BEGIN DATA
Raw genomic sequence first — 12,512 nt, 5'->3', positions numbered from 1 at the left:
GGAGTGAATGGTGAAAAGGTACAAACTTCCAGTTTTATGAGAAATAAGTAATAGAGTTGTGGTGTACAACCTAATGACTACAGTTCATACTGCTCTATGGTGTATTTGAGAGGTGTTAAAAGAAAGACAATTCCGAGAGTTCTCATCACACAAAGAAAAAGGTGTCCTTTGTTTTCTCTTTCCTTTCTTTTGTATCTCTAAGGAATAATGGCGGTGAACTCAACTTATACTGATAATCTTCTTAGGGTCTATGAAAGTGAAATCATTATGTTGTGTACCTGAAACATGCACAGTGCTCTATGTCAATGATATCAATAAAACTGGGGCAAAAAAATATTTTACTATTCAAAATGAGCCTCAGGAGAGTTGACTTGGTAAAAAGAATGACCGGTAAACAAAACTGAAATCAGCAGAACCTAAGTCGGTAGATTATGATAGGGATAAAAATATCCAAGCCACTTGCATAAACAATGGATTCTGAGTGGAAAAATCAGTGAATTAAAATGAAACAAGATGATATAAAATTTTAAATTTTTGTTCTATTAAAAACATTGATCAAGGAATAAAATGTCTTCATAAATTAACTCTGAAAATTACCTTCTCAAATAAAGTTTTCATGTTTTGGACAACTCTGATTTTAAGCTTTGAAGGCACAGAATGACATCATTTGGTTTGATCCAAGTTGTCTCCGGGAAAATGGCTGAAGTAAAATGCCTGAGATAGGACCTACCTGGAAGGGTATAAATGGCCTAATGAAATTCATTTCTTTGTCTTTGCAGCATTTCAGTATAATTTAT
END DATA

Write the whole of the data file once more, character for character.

Raw genomic sequence first — 12,512 nt, 5'->3', positions numbered from 1 at the left:
GGAGTGAATGGTGAAAAGGTACAAACTTCCAGTTTTATGAGAAATAAGTAATAGAGTTGTGGTGTACAACCTAATGACTACAGTTCATACTGCTCTATGGTGTATTTGAGAGGTGTTAAAAGAAAGACAATTCCGAGAGTTCTCATCACACAAAGAAAAAGGTGTCCTTTGTTTTCTCTTTCCTTTCTTTTGTATCTCTAAGGAATAATGGCGGTGAACTCAACTTATACTGATAATCTTCTTAGGGTCTATGAAAGTGAAATCATTATGTTGTGTACCTGAAACATGCACAGTGCTCTATGTCAATGATATCAATAAAACTGGGGCAAAAAAATATTTTACTATTCAAAATGAGCCTCAGGAGAGTTGACTTGGTAAAAAGAATGACCGGTAAACAAAACTGAAATCAGCAGAACCTAAGTCGGTAGATTATGATAGGGATAAAAATATCCAAGCCACTTGCATAAACAATGGATTCTGAGTGGAAAAATCAGTGAATTAAAATGAAACAAGATGATATAAAATTTTAAATTTTTGTTCTATTAAAAACATTGATCAAGGAATAAAATGTCTTCATAAATTAACTCTGAAAATTACCTTCTCAAATAAAGTTTTCATGTTTTGGACAACTCTGATTTTAAGCTTTGAAGGCACAGAATGACATCATTTGGTTTGATCCAAGTTGTCTCCGGGAAAATGGCTGAAGTAAAATGCCTGAGATAGGACCTACCTGGAAGGGTATAAATGGCCTAATGAAATTCATTTCTTTGTCTTTGCAGCATTTCAGTATAATTTAT